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Old 01-23-2007, 07:54 PM   #6
Mike Doolittle
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Re: The Root of all Evil/Trobule With Atheism

Quote:
Originally Posted by Nicato View Post
If that is the case then he is arguing against a man of straw, as I don't know any prominent intellectual atheists who would disagree with that. I know, at least, that Dawkins concedes as much when he asserts that most moderate believers use their morality to decide what is religious, rather than use their religion to decide what is moral; that the criterion by which we choose what is moral from our holy books is incumbent upon all of us.
He was responding to the notion that science solves the moral problems created by fervent religious devotion. He makes the point that it is human nature, irrespective of religion, that drives people against each other. His obviously rhetorical suggestion that we take Eugeniks to its logical extreme was an example of how the abandonment of theological concepts if favor of a strictly positivist viewpoint does not inherently preclude a more compassionate society.




Quote:
I don't know if I agree with that. I think people would have to study the biological and sociocultural origins of morality on a mass scale before your hypothesis can be tested. I mean, as of 2007, most people have a skewed, intellectually void version morality's origins. I think there is a certain humility you get when you realize how fragile morality is once you put it out of the absolution of "God made it."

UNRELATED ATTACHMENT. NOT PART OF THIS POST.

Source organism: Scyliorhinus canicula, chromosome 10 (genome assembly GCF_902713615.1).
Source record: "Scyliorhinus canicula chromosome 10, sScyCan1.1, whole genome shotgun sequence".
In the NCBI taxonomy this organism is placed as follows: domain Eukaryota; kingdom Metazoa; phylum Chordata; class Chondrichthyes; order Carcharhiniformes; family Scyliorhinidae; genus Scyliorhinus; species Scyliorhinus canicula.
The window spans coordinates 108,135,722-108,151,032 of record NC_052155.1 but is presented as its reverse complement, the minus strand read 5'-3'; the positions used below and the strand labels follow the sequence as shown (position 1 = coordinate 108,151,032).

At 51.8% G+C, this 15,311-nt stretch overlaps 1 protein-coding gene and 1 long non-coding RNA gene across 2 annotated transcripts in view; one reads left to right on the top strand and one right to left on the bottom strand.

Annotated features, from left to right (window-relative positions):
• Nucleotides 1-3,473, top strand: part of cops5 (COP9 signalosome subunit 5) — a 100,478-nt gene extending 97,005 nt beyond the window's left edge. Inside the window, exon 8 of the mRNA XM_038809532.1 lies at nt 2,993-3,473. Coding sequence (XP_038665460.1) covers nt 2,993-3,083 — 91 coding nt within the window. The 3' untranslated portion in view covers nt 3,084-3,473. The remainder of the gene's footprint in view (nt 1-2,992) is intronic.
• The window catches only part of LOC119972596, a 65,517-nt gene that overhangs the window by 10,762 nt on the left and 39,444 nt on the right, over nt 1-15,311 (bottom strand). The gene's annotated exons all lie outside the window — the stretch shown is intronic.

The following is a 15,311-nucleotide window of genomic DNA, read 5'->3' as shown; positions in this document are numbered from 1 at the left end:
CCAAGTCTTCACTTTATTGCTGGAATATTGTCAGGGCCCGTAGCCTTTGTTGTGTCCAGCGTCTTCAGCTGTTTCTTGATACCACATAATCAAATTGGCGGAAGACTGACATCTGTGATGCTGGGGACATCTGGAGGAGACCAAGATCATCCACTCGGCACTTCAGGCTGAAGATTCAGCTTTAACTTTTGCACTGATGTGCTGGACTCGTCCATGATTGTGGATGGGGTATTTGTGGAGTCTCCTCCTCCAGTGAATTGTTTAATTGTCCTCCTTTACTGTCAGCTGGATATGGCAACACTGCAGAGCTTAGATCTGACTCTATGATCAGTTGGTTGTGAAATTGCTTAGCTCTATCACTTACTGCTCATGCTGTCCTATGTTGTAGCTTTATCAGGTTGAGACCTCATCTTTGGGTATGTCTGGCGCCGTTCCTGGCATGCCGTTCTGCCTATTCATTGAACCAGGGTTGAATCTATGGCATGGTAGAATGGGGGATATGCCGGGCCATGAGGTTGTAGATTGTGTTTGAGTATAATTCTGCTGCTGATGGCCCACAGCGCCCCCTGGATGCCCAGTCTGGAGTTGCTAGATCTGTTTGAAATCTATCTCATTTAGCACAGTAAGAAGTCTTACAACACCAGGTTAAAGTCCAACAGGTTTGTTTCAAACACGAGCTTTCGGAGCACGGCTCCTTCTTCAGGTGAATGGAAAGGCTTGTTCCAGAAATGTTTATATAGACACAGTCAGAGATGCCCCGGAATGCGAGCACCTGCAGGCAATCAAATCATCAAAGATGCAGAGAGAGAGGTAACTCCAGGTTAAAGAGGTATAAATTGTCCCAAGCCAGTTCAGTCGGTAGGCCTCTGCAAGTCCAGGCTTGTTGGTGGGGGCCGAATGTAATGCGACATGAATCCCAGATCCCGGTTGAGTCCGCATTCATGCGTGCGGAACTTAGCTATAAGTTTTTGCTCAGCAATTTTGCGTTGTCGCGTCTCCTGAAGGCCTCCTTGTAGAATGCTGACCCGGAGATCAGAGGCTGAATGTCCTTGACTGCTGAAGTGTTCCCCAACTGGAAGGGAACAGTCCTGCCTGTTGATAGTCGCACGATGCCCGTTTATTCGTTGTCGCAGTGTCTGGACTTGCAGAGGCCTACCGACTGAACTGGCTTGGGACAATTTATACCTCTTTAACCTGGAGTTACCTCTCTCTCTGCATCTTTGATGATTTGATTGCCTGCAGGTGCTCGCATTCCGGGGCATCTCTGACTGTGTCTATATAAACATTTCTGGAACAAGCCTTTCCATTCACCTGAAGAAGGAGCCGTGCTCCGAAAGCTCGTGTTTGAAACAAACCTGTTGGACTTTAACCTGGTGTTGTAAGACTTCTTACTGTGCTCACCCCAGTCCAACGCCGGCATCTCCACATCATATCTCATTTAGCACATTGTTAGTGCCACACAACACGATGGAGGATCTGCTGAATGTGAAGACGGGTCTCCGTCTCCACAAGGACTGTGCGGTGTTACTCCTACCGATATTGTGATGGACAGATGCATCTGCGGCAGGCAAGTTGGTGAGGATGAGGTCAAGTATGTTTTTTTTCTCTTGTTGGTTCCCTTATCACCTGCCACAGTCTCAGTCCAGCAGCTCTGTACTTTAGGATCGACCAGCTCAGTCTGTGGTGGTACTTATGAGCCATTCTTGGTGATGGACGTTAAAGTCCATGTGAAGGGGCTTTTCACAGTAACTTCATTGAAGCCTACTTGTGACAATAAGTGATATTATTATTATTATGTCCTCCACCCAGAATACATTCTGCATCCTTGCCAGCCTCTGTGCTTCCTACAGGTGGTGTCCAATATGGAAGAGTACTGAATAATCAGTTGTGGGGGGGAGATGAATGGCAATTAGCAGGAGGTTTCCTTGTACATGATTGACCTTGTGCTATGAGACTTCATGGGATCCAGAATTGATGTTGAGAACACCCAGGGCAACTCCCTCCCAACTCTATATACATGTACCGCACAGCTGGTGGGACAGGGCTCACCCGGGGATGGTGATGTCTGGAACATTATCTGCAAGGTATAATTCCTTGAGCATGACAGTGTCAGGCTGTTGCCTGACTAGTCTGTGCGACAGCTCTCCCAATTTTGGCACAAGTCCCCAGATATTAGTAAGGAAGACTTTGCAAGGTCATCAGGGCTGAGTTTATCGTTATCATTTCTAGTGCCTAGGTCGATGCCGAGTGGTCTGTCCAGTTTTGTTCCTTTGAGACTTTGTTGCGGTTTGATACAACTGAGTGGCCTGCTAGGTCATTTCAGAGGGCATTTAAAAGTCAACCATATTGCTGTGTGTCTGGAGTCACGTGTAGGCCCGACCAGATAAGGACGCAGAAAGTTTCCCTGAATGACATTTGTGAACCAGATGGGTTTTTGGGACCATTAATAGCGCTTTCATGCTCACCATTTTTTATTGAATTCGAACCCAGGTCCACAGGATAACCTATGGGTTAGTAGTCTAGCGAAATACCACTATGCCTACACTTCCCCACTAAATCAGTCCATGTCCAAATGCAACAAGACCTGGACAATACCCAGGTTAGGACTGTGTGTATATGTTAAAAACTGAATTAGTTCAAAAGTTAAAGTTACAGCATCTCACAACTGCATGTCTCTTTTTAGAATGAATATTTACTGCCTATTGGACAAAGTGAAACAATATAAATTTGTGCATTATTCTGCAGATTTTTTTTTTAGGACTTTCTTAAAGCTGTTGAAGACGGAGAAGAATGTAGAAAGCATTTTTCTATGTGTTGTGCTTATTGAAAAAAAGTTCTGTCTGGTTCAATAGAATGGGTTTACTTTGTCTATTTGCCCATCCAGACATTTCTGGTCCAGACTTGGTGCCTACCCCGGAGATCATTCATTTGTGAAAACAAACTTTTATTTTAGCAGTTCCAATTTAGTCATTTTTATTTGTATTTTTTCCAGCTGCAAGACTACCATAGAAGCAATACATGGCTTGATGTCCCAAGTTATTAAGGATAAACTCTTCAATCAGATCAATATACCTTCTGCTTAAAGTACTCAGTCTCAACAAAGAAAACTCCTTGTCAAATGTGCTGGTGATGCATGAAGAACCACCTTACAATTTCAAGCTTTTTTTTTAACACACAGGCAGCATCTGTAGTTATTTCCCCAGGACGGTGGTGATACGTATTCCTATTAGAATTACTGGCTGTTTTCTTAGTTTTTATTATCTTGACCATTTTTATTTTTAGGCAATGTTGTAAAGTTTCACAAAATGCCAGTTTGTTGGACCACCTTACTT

I agree, and moral absolutism is logically absurd, but that's not really what I was getting at.

Quote:
As to your second point, that the human thought process is inherently irrational and intuitive, I agree. However, I do believe that us humans have the capacity to adopt a more rational thought process, we just need only to become more conscious.
Sure, I agree. But let me give you an example. If a person decides to visit his lonely, dying friend in the hospital, you might be able to find a variety of scientific explanations for the behavior – i.e., a host of factors that may influence his desire to see his friend rather than, say, sit at home and watch TV. But in the mind of this person, he is never going to be thinking, "I am going to go visit my friend because [insert rational, scientific reason]." He is going to say, "I'm visiting my friend because I care about him and it's the right thing to do." All science does is observe and explain natural phenomena. Any behavior is by definition a natural phenomenon that can be observed and presumably explained in some way. But being able to explain a behavior's sociocultural, psychological or evolutionary influences doesn't necessarily bring us any closer to helping us define the moral paradigms that guide our actions.
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